Mumbai: Sanjay Leela Bhansali, who is laughing all the way to the bank with the box office success of Padmaavat, says there were enough reasons for him to drop the film but he never thought of quitting.
Bhansali, who has called the film his career's most 'anxious release', says he faced hurdles right from the beginning and had three other stories that could have made it to the screens but Padmaavat was always special.
Referring to 1988's Bharat Ek Khoj, which had an episode on Padmavati and Alaudin Khilji, he said the atmosphere then "was nicer, more creative, more liberal" but no filmmaker should lose hope.
The sets of Padmaavat were vandalized twice and nation-wide protests from Rajput groups, who said the film distorted history and defamed their queen Padmini, resulted in a delay in release.
Excerpts from an interview with the director:
You were the assistant editor on Shyam Benegal's TV series, Bharat Ek Khoj. In one of the episodes, Om Puri played the part of Alauddin Khilji. Do you remember that time?
It was a huge project and they shot throughout the year. Shyam Babu being one of my favorite directors, I learnt so much. I remember being there on that episode, in 1988.
Were there any references that you drew from Om Puri's part for Ranveer Singh?
No... The only thing was there was no protest when people saw it. There was nothing being said about Padmavati or Alauddin Khilji. There was a film made in 1964 called Rani Padmini, there were no objections even then. I don't know why it happened now.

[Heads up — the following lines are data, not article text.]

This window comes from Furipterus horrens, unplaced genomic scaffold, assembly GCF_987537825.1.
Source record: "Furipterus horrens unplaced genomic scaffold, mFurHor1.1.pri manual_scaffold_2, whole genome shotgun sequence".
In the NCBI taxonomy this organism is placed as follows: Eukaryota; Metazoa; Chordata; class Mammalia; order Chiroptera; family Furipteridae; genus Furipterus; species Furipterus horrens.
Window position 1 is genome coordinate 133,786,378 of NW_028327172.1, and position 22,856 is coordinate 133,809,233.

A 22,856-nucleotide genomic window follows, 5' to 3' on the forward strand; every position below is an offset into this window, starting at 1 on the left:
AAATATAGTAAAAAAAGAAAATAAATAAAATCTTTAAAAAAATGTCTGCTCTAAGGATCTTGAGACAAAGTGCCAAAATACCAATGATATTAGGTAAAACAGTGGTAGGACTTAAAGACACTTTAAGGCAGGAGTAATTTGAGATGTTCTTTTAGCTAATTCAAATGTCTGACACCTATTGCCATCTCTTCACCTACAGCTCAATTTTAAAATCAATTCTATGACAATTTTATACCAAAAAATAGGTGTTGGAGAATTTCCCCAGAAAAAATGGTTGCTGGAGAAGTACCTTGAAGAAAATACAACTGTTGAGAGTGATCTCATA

Do you think people were more liberal then?
I feel the overall atmosphere was nicer, more creative, more liberal. Now, jo hai so hai... (But) no filmmaker should lose hope. If tomorrow, another filmmaker goes through the same experience as I have gone through, he must never give up or stop fighting. I think we filmmakers love our films so much that in any case we will never give up fighting... Truth prevails, even if it is four months late.
I had so many reasons (to give up), may be even before the problem started... the casting was not falling in place. There were so many reasons I should have got up and said, 'we will talk about this film some other time, let's leave it for now', but I didn't.
I went on and achieved what I wanted to and that's what filmmakers need to understand -- that sometimes circumstances are not favorable to you, but you should keep fighting.
Will you continue to make historical films given the problems you faced with this one?
I don't know if one would decide to say that I will give up making period films because I don't want to go through this again. Each story has its own destiny. Sometimes things happen which are beyond your control, you can't help them.
But I would only make a film which comes to my heart, whether it is a contemporary film or a period film. I don't plan. I wrote three stories before I decided to make Padmaavat.
The whole office was geared to make the other films, all the research was done, homework done and I said no, we are making Padmaavat. Suddenly, it all changed. So I am spontaneous. What comes from the heart, I make it, without worrying about the future or the past.